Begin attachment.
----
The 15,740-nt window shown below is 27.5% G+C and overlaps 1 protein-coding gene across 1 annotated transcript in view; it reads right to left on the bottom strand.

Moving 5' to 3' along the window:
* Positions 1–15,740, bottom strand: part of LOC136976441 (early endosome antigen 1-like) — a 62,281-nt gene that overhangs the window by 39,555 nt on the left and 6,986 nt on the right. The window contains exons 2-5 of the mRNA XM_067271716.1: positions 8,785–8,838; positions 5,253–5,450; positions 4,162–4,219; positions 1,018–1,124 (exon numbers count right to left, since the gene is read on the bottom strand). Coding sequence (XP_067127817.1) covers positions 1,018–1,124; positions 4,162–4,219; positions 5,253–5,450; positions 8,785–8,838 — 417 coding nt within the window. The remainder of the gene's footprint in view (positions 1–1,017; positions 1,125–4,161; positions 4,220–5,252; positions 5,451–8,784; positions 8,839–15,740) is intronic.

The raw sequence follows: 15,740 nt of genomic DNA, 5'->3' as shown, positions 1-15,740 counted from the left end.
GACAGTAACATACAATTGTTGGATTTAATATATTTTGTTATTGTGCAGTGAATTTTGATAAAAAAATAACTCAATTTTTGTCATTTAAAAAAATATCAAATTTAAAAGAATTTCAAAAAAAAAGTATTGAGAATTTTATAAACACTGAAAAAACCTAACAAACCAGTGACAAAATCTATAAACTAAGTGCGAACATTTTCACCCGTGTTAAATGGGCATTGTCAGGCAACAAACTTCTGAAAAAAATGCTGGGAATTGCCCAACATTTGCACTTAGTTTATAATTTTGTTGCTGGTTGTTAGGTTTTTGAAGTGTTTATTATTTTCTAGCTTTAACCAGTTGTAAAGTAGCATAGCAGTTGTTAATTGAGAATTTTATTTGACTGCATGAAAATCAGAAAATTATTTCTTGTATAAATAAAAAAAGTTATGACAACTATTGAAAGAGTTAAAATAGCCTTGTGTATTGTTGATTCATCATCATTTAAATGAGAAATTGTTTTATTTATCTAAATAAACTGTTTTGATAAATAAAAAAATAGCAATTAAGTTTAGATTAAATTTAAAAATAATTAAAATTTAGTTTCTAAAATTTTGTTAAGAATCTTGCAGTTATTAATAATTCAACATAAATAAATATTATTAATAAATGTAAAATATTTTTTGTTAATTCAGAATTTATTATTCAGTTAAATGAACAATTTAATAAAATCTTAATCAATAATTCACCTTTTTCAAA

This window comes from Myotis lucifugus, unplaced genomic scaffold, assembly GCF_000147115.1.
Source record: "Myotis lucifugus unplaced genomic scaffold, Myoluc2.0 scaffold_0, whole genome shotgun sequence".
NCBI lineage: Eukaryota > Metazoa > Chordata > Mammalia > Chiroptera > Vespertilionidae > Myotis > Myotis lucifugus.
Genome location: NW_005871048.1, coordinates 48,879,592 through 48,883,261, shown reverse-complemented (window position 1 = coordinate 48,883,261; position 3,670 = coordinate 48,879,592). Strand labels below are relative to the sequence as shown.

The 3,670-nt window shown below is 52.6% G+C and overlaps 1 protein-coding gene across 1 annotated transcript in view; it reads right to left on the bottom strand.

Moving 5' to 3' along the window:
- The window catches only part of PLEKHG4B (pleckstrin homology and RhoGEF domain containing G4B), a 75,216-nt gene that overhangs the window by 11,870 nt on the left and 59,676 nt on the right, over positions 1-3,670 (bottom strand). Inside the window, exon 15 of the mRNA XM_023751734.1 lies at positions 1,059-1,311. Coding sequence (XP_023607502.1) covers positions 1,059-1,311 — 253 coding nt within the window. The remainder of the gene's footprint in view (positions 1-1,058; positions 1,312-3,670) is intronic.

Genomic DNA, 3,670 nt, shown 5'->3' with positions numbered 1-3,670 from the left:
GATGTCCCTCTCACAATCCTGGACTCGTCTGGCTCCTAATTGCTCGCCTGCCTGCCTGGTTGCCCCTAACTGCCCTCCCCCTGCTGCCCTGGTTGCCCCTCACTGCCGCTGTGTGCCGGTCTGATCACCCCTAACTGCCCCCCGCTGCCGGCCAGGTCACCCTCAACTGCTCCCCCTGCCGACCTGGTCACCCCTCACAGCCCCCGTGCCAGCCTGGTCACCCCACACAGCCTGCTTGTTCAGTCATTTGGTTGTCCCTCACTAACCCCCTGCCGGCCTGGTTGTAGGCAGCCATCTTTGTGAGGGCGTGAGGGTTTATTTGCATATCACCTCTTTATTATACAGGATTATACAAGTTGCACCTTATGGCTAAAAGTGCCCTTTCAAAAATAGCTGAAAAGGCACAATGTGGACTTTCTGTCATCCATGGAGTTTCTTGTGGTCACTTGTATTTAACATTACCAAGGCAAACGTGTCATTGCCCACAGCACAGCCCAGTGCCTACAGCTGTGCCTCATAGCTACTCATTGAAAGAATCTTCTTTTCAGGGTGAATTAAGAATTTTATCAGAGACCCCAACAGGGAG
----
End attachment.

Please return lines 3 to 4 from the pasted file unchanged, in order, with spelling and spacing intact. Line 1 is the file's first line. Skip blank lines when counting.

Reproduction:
* Positions 1–15,740, bottom strand: part of LOC136976441 (early endosome antigen 1-like) — a 62,281-nt gene that overhangs the window by 39,555 nt on the left and 6,986 nt on the right. The window contains exons 2-5 of the mRNA XM_067271716.1: positions 8,785–8,838; positions 5,253–5,450; positions 4,162–4,219; positions 1,018–1,124 (exon numbers count right to left, since the gene is read on the bottom strand). Coding sequence (XP_067127817.1) covers positions 1,018–1,124; positions 4,162–4,219; positions 5,253–5,450; positions 8,785–8,838 — 417 coding nt within the window. The remainder of the gene's footprint in view (positions 1–1,017; positions 1,125–4,161; positions 4,220–5,252; positions 5,451–8,784; positions 8,839–15,740) is intronic.

The raw sequence follows: 15,740 nt of genomic DNA, 5'->3' as shown, positions 1-15,740 counted from the left end.